Like Us on Facebook, Follow Us on Twitter, and Join our Mailing List to see what we're brewing to bring you even more senior-teen programming.

And - check back soon for Norman’s story. Really, please do.

Thursday, April 5, 2012

Happy Birthday from All of Us to Tanya!

Just got out of class and want to post something important! A birthday video message from our seniors to our Copy Editing Coordinator, Tanya, to thank her for all that she does. Every single week, Tanya takes the scans of our seniors' handwritings (btw - how cool is it that Norman one of our seniors now scan all the handwritings after class for us? Stay tuned for a moving story by him called "Pre Judgement"), catalogs the scans, distributes them to our Copy Editors worldwide, then catologs the typed texts, then send them all to me, so I get to do the fun part, which is to connect all of our seniors' and volunteers' hard work with you guys. If you'd like to join our seniors in thanking Tanya for her dedication and wishing her a Happy Birthday, click Here to hop on to Facebook and give her a shoutout! Thanks everyone!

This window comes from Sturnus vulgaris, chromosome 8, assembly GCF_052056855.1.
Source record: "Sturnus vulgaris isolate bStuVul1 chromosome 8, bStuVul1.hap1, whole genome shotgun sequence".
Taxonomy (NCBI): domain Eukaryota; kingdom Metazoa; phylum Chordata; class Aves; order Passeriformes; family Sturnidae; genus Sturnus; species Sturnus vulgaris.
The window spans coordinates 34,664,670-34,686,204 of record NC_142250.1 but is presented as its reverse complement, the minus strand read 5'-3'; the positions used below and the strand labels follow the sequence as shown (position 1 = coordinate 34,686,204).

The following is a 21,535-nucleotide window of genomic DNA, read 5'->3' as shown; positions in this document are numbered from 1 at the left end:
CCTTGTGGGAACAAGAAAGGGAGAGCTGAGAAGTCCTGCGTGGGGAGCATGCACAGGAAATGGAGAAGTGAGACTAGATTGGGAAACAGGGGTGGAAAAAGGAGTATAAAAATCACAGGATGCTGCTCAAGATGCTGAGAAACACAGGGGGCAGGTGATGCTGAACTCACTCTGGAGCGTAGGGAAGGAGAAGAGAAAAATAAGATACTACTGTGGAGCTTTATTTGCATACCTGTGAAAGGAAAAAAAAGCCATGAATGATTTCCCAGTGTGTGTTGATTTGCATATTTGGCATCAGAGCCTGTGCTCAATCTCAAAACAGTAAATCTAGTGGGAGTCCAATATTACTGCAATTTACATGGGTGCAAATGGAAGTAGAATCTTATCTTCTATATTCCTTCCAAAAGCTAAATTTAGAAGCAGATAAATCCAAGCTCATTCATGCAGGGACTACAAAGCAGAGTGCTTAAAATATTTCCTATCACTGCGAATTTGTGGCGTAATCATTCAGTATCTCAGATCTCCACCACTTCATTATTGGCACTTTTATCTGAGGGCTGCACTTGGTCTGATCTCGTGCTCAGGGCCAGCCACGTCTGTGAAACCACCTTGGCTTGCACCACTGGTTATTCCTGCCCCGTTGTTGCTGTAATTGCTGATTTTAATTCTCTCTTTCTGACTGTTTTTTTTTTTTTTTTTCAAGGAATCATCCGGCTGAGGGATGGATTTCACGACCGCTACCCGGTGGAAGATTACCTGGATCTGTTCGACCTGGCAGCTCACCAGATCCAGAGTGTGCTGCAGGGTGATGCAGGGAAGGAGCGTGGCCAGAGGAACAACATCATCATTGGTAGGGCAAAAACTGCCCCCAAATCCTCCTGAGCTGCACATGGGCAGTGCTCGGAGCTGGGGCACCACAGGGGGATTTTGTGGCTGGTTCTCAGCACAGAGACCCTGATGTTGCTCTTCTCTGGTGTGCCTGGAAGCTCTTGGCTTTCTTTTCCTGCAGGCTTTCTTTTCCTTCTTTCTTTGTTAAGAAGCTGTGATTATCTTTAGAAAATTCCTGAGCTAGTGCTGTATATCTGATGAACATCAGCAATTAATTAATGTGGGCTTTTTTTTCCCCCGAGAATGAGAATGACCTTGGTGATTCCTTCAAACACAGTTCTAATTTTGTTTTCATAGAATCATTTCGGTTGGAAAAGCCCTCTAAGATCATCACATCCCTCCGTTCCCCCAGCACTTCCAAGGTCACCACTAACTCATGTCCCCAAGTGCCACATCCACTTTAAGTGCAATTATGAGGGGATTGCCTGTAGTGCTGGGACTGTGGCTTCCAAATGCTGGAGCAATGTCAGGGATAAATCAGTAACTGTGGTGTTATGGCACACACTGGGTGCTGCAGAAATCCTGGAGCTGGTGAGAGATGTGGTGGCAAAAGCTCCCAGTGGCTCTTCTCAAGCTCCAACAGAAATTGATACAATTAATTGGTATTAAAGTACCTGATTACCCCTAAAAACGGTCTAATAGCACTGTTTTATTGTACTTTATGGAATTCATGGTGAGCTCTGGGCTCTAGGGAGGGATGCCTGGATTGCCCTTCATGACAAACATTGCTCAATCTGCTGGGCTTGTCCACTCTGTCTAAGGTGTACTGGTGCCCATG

Tuesday, April 3, 2012

P.S. Henrietta (That Life 2010)

You know what, let's dial it back some more. I was thinking about what I posted earlier and started rereading more of Henrietta's stories in blog archive. Check out This blog post from January 2010, back when Henrietta first joined the class. From a life of trauma to a life so good it's gotta be illegal. I still remember the first time I met Henrietta, she clutched her binder in front of her chest and all I could get out of her was a "yes" or "no". And now, 2 years later, hear her roar.

Click Here to reread this morning's blog post.

Henrietta (This Life 2012)

Click Here for Henrietta then; this here is Henrietta now.
Any transformation this good … let’s hear it … “has got to be illegal!”

Henrietta Faust
This Life 2012

Anything this good has got to be illegal!